Poland has never embraced a music single in the way the Western world did. There have always been singles, but mainly as songs on the radio – those that were available in shops, if at all, were never popular. Therefore Poland has never had ‘proper’ charts based on record sales.
With piracy in Poland in the 80s and 90s – and even now – reaching record levels, nobody would probably bother buying singles even if they were available. (In many towns and smaller cities they simply weren’t.) You could record all songs from the radio, uninterrupted by ads or DJs.
It actually seems like a crazy idea now, but DJs in the 80s would play ENTIRE records for people to record at home; for a majority of Poles this would be the only source of new music from the West. Most of those records would be privately owned by the DJs themselves, who mostly brought them from their trips to London, Berlin or anywhere with a properly functioning record store. (Quite often they would time their foreign trips to make sure they get a particular CD on the day it is released and quite often they would play it on the very same day in the evening on one of the 3 national public FM stations we used to have back then; and a whole nation of music enthusiasts would wait with baited breath, a blank C-90 tape and their collective finger on their hi-fi’s RECORD button).
So if the records sold in the shops were not the ones people wanted to listen to, no wonder nobody even thought of collecting any sales figures and collating lists.
But in April 1982 a DJ called Marek Niedźwiecki started what later became a cult show on Polish Radio, a weekly chart show called “Lista Przebojów Programu Trzeciego” (Radio Three’s Chart Show – radio Three being the public broadcaster’s youth-oriented station).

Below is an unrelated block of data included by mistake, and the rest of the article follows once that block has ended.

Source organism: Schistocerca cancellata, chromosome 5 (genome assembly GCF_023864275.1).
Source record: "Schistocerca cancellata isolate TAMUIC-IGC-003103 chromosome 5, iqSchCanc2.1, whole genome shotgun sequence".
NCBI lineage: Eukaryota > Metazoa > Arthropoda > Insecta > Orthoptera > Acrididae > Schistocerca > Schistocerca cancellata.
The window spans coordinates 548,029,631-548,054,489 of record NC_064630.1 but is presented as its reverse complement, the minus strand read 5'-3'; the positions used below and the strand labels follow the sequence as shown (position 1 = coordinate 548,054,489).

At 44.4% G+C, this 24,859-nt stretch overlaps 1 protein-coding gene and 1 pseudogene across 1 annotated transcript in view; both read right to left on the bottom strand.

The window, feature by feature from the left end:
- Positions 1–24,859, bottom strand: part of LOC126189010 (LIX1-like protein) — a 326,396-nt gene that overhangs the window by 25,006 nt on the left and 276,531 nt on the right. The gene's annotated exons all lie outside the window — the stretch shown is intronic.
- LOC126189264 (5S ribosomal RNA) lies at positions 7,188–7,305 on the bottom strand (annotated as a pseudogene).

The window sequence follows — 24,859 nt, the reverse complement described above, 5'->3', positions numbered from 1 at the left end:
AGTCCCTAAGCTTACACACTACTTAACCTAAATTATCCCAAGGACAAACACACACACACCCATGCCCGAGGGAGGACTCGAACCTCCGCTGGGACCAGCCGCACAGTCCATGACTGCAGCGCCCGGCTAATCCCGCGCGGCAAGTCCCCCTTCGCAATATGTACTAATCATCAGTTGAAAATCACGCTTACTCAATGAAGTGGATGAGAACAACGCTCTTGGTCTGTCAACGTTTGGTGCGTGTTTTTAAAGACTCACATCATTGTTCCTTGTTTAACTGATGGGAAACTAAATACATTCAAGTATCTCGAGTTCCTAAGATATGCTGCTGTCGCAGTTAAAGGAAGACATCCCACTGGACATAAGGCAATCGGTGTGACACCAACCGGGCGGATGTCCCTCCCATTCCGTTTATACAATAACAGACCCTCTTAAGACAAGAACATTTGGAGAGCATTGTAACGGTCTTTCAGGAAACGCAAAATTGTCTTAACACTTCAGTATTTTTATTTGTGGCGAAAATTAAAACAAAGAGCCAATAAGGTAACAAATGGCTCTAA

Until 1996 when they introduced online voting, the only way to decide the position of a song on the chart was by sending a postcard with the title of the song you liked. AND it was only possible to vote on the songs played on that particular station. And as Marek was responsible for music there – and it was the most popular show in Poland, playing the most popular hits Marek liked – no wonder some Poles in their 30s and 40s have a particularly soft spot for rock ballads, power ballads and, er, Celine Dion in particular….
Luckily, the rest of us also listened to Radio Two, which played everything else – from jazz to alternative.
In 2009 the Chart Show is still going strong, there are hundreds of other charts everywhere – from the smallest commercial radio stations to the biggest music dowload sites. Nowadays they might reflect the number of downloads and CD sales.
But the humble music single has never been loved in Poland. Fact.
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Image © Erica Marshall via Flickr, used under CC licence